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Jacobs ‘Four Arrows’ Educates on Plight of Native Americans

Dr. Don Trent Jacobs “Four Arrows” is an author and professor at Fielding Graduate University.Dr. Don Trent Jacobs “Four Arrows” is an author and professor at Fielding Graduate University.

When it comes to promoting education, Dr. Don Trent Jacobs — most commonly known as “Four Arrows” — favors unconventional pedagogical approaches to teaching and learning.

For several decades now, Four Arrows has carved out a distinguished career as a writer and professor known for championing the rights of Native Americans. He has also used his prominence to call attention to the plight of indigenous peoples in the United States and around the world.

“I really believe that the dominant culture and the dominant worldview approach to education is largely hegemonic,” says Four Arrows, who lives in a small Mexico fishing town about three hours from Puerto Vallarta. “It’s way past time for us to find new ways to prepare people for the next seven generations. We can do this when we just let go [of] the hegemonic views of the world.”

With Cherokee, Muscogee (Creek) and Scots-Irish ancestry, Four Arrows’ mother steered clear of teaching her children about their Native American heritage, largely because she wanted to protect them from widespread discrimination directed against Native Americans, he relates.

But after a stint in the Marine Corps, Four Arrows went in search of his heritage and forged a connection with the indigenous Native Americans, even taking up sun dancing.

After spending several years in various jobs, including public school teacher and lecturer, and earning a Ph.D. from Columbia Pacific University, Four Arrows enrolled at Boise State University.

There he earned an Ed.D. in curriculum and instruction with a focus on the indigenous populations in the United States and the world.

A prolific author who has penned a multitude of books, chapters and essays, Four Arrows accepted the deanship of the School of Education at Oglala Lakota College on the Pine Ridge Indian Reservation in South Dakota. Shortly after he arrived, the school had lost its accreditation. Under his leadership, though, within 18 months its accreditation was fully restored, he says.

“That was my first real exposure of the problems and beauty of indigenous people struggling to survive,” says Four Arrows, who lived on the reservation with his wife and rode a horse to work.

He stayed at the tribal college for three years, but was eventually convinced to work at Northern Arizona University (NAU), where he was appointed to a tenured associate professorship in instructional leadership. However, he says that, at NAU, he increasingly grew disenchanted by the trajectory of traditional higher education programs.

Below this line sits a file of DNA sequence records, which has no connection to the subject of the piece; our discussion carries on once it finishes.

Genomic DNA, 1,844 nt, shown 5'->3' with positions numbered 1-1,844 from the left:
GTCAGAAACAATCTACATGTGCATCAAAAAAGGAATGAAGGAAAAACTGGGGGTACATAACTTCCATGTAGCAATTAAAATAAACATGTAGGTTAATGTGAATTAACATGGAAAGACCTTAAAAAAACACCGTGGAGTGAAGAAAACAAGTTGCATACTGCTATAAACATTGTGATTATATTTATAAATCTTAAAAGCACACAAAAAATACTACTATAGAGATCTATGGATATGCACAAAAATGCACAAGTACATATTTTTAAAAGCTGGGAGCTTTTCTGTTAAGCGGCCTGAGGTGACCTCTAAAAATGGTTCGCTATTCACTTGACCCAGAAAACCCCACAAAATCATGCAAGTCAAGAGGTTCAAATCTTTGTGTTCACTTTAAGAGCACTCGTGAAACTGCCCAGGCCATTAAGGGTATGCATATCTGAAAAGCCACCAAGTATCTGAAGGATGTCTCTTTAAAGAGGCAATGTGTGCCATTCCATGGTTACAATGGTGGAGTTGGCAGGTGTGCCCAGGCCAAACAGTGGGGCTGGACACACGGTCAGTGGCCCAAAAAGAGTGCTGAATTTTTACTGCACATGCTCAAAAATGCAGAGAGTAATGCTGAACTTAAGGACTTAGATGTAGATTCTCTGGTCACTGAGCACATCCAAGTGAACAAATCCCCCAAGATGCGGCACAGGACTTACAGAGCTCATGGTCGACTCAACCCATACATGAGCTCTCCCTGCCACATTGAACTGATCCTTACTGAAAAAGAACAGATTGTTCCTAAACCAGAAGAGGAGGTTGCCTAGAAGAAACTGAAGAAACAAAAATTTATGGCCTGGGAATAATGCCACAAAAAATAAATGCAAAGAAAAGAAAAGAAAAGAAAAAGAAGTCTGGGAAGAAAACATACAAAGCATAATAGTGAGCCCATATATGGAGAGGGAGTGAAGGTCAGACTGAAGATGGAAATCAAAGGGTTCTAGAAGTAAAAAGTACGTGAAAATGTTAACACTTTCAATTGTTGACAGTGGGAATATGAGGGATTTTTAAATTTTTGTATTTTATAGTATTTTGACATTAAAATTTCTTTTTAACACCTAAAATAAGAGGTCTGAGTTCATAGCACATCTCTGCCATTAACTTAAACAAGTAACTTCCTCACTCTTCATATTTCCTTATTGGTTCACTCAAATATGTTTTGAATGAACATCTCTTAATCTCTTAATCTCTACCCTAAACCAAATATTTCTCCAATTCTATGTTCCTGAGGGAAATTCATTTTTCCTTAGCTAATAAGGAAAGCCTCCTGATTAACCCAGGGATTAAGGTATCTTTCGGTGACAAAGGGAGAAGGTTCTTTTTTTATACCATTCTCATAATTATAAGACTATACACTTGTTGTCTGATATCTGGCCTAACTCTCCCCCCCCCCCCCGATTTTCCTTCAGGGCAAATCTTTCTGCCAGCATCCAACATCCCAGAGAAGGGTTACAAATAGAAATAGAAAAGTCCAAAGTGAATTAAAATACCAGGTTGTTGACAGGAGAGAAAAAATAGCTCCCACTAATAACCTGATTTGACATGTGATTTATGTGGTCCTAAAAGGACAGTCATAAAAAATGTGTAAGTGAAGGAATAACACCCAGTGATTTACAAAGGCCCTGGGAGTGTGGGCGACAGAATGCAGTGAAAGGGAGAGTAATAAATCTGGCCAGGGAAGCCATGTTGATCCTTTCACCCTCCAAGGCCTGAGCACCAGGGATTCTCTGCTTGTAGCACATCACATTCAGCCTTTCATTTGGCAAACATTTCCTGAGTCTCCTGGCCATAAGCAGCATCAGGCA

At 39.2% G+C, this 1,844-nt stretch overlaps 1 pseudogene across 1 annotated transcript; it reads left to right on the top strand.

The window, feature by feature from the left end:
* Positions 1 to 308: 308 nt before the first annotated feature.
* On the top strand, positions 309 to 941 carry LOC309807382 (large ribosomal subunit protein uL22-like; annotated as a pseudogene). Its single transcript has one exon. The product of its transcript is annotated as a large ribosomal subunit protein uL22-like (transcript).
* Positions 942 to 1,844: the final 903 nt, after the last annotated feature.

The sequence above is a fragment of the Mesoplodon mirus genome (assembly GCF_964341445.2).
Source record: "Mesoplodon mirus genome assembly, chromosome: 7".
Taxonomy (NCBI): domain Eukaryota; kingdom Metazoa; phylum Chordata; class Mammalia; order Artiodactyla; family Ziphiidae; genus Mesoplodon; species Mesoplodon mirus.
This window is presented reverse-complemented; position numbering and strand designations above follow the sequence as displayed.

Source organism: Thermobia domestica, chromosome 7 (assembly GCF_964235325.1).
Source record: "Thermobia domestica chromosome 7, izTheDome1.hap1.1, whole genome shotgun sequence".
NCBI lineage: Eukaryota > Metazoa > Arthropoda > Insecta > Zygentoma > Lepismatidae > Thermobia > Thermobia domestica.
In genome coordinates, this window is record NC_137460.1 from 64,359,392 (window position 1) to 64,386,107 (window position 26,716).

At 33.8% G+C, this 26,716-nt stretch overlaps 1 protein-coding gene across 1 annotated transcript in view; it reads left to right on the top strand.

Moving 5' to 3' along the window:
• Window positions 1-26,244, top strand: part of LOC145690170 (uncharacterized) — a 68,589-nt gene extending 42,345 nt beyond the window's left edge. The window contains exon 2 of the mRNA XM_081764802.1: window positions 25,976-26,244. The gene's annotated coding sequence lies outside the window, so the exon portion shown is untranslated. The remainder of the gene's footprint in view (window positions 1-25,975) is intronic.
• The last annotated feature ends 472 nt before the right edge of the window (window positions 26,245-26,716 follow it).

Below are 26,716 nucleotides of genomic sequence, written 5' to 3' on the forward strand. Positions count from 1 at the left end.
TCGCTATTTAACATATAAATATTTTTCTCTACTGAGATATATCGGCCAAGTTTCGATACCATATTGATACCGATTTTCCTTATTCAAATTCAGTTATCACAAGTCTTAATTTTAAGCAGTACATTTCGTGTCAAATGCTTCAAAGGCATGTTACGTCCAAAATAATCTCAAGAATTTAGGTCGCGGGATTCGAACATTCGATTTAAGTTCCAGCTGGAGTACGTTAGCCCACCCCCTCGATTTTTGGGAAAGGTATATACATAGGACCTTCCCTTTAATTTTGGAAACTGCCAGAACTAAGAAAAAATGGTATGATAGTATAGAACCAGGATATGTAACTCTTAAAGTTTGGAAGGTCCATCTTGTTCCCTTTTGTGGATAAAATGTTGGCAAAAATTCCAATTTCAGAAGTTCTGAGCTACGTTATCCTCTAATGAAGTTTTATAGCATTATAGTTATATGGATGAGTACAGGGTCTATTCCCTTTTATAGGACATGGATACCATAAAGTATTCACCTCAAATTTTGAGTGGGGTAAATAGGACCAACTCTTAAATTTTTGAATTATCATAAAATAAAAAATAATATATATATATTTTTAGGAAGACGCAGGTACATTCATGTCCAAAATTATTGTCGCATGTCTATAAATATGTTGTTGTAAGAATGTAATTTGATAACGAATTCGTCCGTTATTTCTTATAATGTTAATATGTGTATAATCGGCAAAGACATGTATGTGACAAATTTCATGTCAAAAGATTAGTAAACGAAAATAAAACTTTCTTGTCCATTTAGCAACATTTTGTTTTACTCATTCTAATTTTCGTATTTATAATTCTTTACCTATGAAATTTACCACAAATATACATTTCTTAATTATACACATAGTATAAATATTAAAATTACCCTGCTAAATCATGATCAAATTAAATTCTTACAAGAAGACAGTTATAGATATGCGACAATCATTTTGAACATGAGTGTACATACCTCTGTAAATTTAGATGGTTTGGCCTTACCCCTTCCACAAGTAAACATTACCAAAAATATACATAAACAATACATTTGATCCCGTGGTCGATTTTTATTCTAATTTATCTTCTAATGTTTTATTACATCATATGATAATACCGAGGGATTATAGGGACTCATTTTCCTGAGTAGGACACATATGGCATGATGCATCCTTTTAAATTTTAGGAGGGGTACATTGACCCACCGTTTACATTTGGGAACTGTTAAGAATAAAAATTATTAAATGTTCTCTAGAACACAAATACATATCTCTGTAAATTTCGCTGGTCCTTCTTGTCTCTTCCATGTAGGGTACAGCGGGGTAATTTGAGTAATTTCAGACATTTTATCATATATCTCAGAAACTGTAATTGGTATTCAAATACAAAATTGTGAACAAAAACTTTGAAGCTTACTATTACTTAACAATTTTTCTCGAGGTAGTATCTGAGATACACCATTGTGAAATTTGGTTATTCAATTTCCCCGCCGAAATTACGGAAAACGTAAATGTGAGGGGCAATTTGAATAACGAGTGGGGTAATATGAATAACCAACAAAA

He also felt that the university, which is located on former Native lands, did not do enough to support the Native peoples.

“There is so much emphasis on neoliberalism and capitalism,” he says of the current state of higher education. “We were training people to get jobs in the same system that was causing the problems. How is education helping?”

Looking for a new challenge, Four Arrows made the unusual decision to leave his tenured position at NAU behind and accept a contract in the College of Educational Leadership and Change at Fielding Graduate University, which he says focuses on “making social ecological justice and wellness in the world a priority.”

“Very few people have tenured professorships,” says Four Arrows, who stays busy directing doctoral dissertations on issues that largely focus on social justice issues. When he is not teaching, he is traversing the world giving lectures. “ … But people tend to get promoted because they follow a certain line. I believe that we can begin to move beyond the status quo.”

Fielding Graduate University, which offers distance education and is headquartered in Santa Barbara, California, graduates one of the largest cohorts of Native American doctoral students, according to university officials. Fielding Graduate University also draws students from across the globe and is focused on adult learners.

In the 1990s, Four Arrows made the decision to adopt his tribal name. But that change did not come easy. He only began publishing under Four Arrows in the early 2000s.

“I had a difficult time getting published,” he says, adding that, as a person of mixed-blood heritage, he faced “ridicule on both sides.”

As Four Arrows adds, “It wasn’t the easiest thing to do, but I just decided that I was going to be bold.”

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